I was just waiting for the ushers to recognize me and unceremoniously usher me out.
The last time I’d been at St. Paul’s Cathedral in London, I’d collapsed on the marble floor and had to be carried out by portly docents in immaculate red vests who were starting to heartily regret St. Paul’s long tradition of hospitality to foreign visitors, maybe pondering whether flash photography might not be the worst thing they had to deal with.
Remember her? After she crashed and burned in front of 200 guests and wrecked a year’s worth of PR toward our £40 million renovation, we poured her into a taxi and left it to Bart (of St. Bart’s Hospital) to take care of her.
But then again, the ushers might’ve pondered that there were are a lot worse things than sudden and tragic death under the stained glass windows of one of the world’s great cathedrals, surely an expedited pass − if there ever was one − through the Pearly Gates.
But St. Paul’s has sustained far worse damage than I ever have, and over many more years. I’m inspecting some of the shrapnel holes, pits, and gashes that remain ‒ some left as a reminder of war for the ages, some repaired in an economical but inartistic patchwork of past and present.
Never forgetting the tremendous losses of American lives and the tremendous sacrifices of families, friends, and communities stateside, there’s one vivid difference reinforced by St. Paul’s: except for Pearl Harbor, the United States went away to World War II. The war didn’t come to us.
Being there again on a chilly night before Christmas, singing carols with a cast of thousands, descendants of those who perhaps sang carols here during the Blitz…ever so quietly, in the dark, because through all that time, St. Paul’s remained open and served as a place of worship and refuge for Londoners caught up in the fighting, who found themselves helpless and alone.
Hungry. Cold. Not sure whether they had a home anymore, or a family to go home to anymore, either.
In 1940, major cities all over the UK were subjected to the Luftwaffe’s (German Air Force) “Blitzkrieg,” but London most of all: it was bombed every night for 18 months.
In those dark times, St. Paul’s was the Londoners’ 2nd inspiration. Their 1st were King George VI and Queen Elizabeth, the Queen Mother, who even after Buckingham Palace was bombed refused to leave with their children for their own safety, endearing them forever to the British people. Because her bravery inspired bravery in others, Hitler had good reason to call the Queen of England “the most dangerous woman in Europe.”
Almost 30 bombs hit St. Paul’s directly, but while buildings on all sides were completely destroyed, St. Paul’s survived. Damaged by smoke and fire and shrapnel, but alive.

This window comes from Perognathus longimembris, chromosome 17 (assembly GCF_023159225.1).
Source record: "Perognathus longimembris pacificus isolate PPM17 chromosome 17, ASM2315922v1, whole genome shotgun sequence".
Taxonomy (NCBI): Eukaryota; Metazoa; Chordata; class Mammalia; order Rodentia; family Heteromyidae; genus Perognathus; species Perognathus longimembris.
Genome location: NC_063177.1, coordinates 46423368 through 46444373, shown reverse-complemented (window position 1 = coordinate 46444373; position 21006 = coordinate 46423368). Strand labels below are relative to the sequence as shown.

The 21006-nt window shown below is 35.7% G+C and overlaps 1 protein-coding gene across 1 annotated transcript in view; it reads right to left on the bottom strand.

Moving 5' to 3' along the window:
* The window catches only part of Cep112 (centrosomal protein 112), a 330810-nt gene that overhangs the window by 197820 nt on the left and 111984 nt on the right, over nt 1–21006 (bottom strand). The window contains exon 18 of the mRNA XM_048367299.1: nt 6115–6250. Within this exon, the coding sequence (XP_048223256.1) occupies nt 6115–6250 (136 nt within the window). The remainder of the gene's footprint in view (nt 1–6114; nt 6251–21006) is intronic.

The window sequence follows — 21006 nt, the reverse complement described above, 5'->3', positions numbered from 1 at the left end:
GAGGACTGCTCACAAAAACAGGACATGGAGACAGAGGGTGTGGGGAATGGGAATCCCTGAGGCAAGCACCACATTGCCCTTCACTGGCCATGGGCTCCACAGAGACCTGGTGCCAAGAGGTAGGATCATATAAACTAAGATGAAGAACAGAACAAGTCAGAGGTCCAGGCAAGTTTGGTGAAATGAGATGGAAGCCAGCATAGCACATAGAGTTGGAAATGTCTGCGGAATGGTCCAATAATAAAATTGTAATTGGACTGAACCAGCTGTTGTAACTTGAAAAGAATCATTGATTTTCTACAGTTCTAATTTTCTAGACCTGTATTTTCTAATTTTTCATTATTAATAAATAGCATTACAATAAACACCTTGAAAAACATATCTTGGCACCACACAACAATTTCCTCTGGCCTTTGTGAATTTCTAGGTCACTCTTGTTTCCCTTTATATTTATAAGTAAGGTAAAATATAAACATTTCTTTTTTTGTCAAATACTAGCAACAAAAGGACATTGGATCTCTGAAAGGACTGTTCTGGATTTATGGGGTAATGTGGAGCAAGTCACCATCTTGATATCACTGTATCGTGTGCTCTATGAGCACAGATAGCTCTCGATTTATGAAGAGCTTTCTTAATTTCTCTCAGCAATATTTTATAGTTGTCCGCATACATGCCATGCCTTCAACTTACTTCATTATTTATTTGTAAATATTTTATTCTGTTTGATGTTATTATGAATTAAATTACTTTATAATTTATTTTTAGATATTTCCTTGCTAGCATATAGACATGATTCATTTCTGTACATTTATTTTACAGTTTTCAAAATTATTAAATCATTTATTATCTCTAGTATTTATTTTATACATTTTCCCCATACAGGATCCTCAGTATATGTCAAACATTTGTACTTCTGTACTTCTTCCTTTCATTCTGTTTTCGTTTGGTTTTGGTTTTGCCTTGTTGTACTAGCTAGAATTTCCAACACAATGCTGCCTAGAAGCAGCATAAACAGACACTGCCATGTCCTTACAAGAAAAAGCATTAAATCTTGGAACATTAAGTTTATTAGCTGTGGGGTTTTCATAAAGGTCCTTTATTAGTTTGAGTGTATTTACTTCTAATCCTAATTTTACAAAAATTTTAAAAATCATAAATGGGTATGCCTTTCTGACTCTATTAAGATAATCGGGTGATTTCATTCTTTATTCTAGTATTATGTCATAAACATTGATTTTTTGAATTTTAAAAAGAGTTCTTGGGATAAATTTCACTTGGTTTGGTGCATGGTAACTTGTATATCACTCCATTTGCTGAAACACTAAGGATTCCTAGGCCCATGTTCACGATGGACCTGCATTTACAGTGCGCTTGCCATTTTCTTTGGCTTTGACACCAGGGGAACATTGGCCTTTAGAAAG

Christmas of 1940, war correspondent Ernie Pyle wrote that seeing St. Paul’s emerge from the cloud of smoke, an iconic image that became a wartime symbol of the unwavering British spirit, was “a picture of some miraculous figure that appears before peace-hungry soldiers on a battlefield” and “the most hateful, most beautiful single scene I have ever known.”
The St. Paul’s Watch is what kept the church alive. This was a group of 300 men and women who volunteered, along with their families and friends, to ensure St. Paul’s never burned down again. In nightly teams of 40, they patrolled for burnt embers, errant sparks…anything that could spell disaster for their beloved cathedral, which had been through the wars, literally, since opening its doors in 604 AD.
(The current iteration of the cathedral, the one we all recognize, was built by royal architect Sir Christopher Wren. The cathedral had burned to the ground in the Great London Fire in 1666 and the first service in this “resurrected” place of worship was in 1697, featuring the organ that Mendelssohn would one day play.)
However, the cathedral wasn’t done yet. Queen Victoria described its interior as “most dreary, dingy and undevotional,” not exactly the ringing endorsement you’re looking for from the reigning monarch. The mosaics for which St Paul’s is famous were among her feature requests.
St. Paul’s couldn’t be more different this crisp winter night, where the lights are almost too bright and the throngs almost too festive. “Dressed to the 9s,” one of the few British English expressions we can honestly say we know the meaning of.
Singing “All Is Calm, All Is Bright,” as if it had always been that way in London, one of the world’s great cities that, for all its hopeful singing, has been rocked in past decades by IRA bombings and again in recent years by Islamic jihadists for whom this is the nightmare of all nightmarish holidays seasons, in which the birth of the Christ is celebrated by a fair majority…and respected by respectful believers of other religions who realize that true inner conviction never justifies murder and that the war we read about in our respective Scriptures takes place within our own hearts and goes on the other 364 days of the year, too, if we’re doing it right.
It doesn’t escape my notice either that only a few short miles away from St. Paul’s lives Nadia Rockwood with her 2 children. Nadia, the former Alaskan ‒ but not former terrorist, since there’s no such thing ‒ and Islamic jihadist Paul Rockwood’s wife (and convicted felon herself), who epitomizes the word “denial”: Don’t Even Know I Am Lying.
We’re singing Away in a Manger now, with one crucial difference. Americans sing “…and TAKE us to Heaven to live with Thee there.” The British version says “FIT us for Heaven…” We’re not ready to be taken there yet. Prepare us. Work with us. Help us understand and do whatever it takes.
To fit in.
The title of this post is from another famous Christmas carol, O Little Town of Bethlehem, written by Episcopal priest Phillips Brooks of Church of the Holy Trinity in Philadelphia. He was inspired to write it after visiting Bethlehem in 1865 and asked his church organist Lewis Redner to set the words to music.